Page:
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grammar but a different vocabulary in areas central to the activities of subcultures.102 Baker even defines anti-languages as a sociolinguistic coding orientation.103 If in the past queer communities have used subcultural structures like anti-languages to develop their identities, now, computer code with language has become re-structured to create a contemporary anti-language for queer cyborgian identities. Cyberfeminist group VNS Matrix use this anti-language in their manifesto when they write, we speak in tongues [. . .] terminators of the moral code,104 and again in their Bitch Mutant Manifesto: eat code and die [. . .] SUCK MY CODE.105 VNS Matrix have created their own hybridized, technological, posthuman anti-language with no concern for bourgeois morale or proper uses of language. When they incite readers to eat code and die, the statement exhibits possible effects that normative code can have on the queer bodyheteronormative constructs conceptually and physically kill queerness. Yet, the same proclamation can also be a provocative alluding to SUCK MY CODEa command of queer anti-language that oozes with abjection106 and perverse sexuality, refusing to disentangle culturally queer viral infections from purely technological code. Eat code and die is an open call for a queer virus to contaminate all heteronormative languages. With TransCoder and VNS Matrix, code is a language trick to automate perverse possibilities. The question that Tunnys work consistently askswhat is queer technology? (while offering no specific answers) has returned us to Halberstams concept of mutual mutation in queer technotopias: the criterion for a queer technology has become the modes in which queer bodies interpret, intercept, and infect technologies while technologies continuously interpret, intercept, and infect queer bodies.

102 103

Paul Baker. Polari: The Lost Language of Gay Men (London: Routledge, 2002), 13. Ibid., 13. 104 VNS Matrix. Cyberfeminist Manifesto. 105 VNS Matrix. Bitch Mutant Manifesto. http://www.aec.at/meme/symp/contrib/vns.html (accessed on 20 April 2007). 106 VNS Matrix. Cyberfeminist Manifesto.

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Auto-Momus: Constant Mutation Technological machines of information and communication operate at the heart of human subjectivity. We must thus learn to seize, enhance and reinvent subjectivity, for otherwise we shall see it transformed into a rigid collective apparatus at the exclusive service of the powers that be. Nicolas Bourriaud quoting Flix Guattari, Relational Aesthetics Information in itself is mere possibility. McKenzie Wark, A Hacker Manifesto The Auto-Momus plays a multitude of tricks: tricks that conceal information (and therefore, possibilities) but also tricks that automate possibilities. As an openingan intersticethe AutoMomus mutates new freedoms and lines of flight. If Deleuze has defined our time as a control societya modulation that is a transmutation, continually changing from one moment to the next [. . .] one point [dot] to another,107 the Auto-Momus interferes with this universal transmutation.108 Its automated method of trickery allows codes of control to not compile and execute. As ideas flow like data through cables, it is who intercepts and mutates information that has the possibility to make positive change. As queer bodies intercept and struggle with control codes, everything becomes automated. Deleuze writes, in control societies you never finish anything109everything is processual and automated for mutation. In constant transmutation with technological codes of power, gender is revealed as a technology and technology as gendered. The Auto-Momus can provide both new and hacked passwords to free the most perverse of possibilitiesqueer technology being one of these perverse possibilitiesthat contemporary control societies desperately want secured and encrypted. If people are lines110 and art is a dot on a line,111 then, as more dots are generated, mutations and pathways of flight emerge from the structure of the line, producing an open, flexible array of total possibilities.112 This paper has implemented the Auto-Momus in search of a password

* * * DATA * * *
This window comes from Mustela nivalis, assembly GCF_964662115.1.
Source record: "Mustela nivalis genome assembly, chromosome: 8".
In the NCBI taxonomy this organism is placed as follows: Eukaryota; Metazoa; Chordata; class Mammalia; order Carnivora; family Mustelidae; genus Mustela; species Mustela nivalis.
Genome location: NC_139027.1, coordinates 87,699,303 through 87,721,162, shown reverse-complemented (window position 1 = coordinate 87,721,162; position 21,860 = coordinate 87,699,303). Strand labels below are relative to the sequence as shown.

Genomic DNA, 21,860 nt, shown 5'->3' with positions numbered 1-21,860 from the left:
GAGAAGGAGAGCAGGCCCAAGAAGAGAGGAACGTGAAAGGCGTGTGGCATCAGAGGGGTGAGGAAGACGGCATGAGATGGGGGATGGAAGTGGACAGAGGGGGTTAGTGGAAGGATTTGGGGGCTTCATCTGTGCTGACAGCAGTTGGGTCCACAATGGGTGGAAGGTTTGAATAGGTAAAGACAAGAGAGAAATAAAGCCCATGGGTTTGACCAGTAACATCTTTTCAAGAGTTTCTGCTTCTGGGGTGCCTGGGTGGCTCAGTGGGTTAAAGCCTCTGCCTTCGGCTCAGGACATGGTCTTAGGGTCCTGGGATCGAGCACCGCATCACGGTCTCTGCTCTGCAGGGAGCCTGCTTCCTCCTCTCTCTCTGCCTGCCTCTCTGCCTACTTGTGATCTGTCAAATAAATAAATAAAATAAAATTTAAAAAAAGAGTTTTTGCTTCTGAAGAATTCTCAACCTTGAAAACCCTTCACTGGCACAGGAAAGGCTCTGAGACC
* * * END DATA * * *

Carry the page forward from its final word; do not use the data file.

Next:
107 108

Deleuze. Postscript, 179. Ibid. 109 Ibid. 110 Galloway and Thacker quoting Deleuze. The Exploit, 49. 111 Bourriaud. Relational Aesthetics, 21. 112 Galloway and Thacker. The Exploit, 64.

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for the sublime of destructionto be specific, destroying heteronormative, heterosexist technological control, so that one may find endless possibilities for the questionWhat is queer technology?

Lorenz Tunny, 2007113

113

Facial morph of Alan Turing, Daniel Paul Schreber, N. Katherine Hayles, Judith Halberstam, and Zach Blas.

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Appendix: TransCoder Library Selections Butler's Destabilization Loop (Citing the Other) destabilizationLoop() breaks apart any process that acts as a continuously iterating power genInsub() will not function with any pre-determined logic or syntax Haraway's Taxonomies for a Genderless Future metametazoan deletes all semantically identified language that is representative of gender binaries and sets everything in the program equal to itself noTax() collapses an epistemological interpretation of syntax to incite deviation from official notions of a processual experience of computation Sadie Plant's 0 as 1 (Fuck Lacan) lack can be assigned any relational operator (<, >, etc.) to fracture the Imaginary xxxxy multiples by an unknown mutant number Halberstam's Technotopic Topologies mutMutate() can connect any number of items to generate hybrid functions, operators, variables, etc. qTime() permits the executions of a program to run outside of conventional computational narratives Executable Speech Acts (Queering Speech, Writing, and Code) exe() will literally execute the semantic meaning, regardless of the computing logic iDo() computer will self-destruct Fisting as Friendship (Foucauldian De-Categorization) nonteleo() strips any program of a goal-oriented result nonHist() deletes culturally constructed, historical categories; may result in deletion of entire program Cyborgian Non-Essentialist Posthumanism leaky() does not separate input and ouput signals vBody() detonates a time bomb of radical impurity VNSMatrixized GenderCode Fuck finger() stimulates data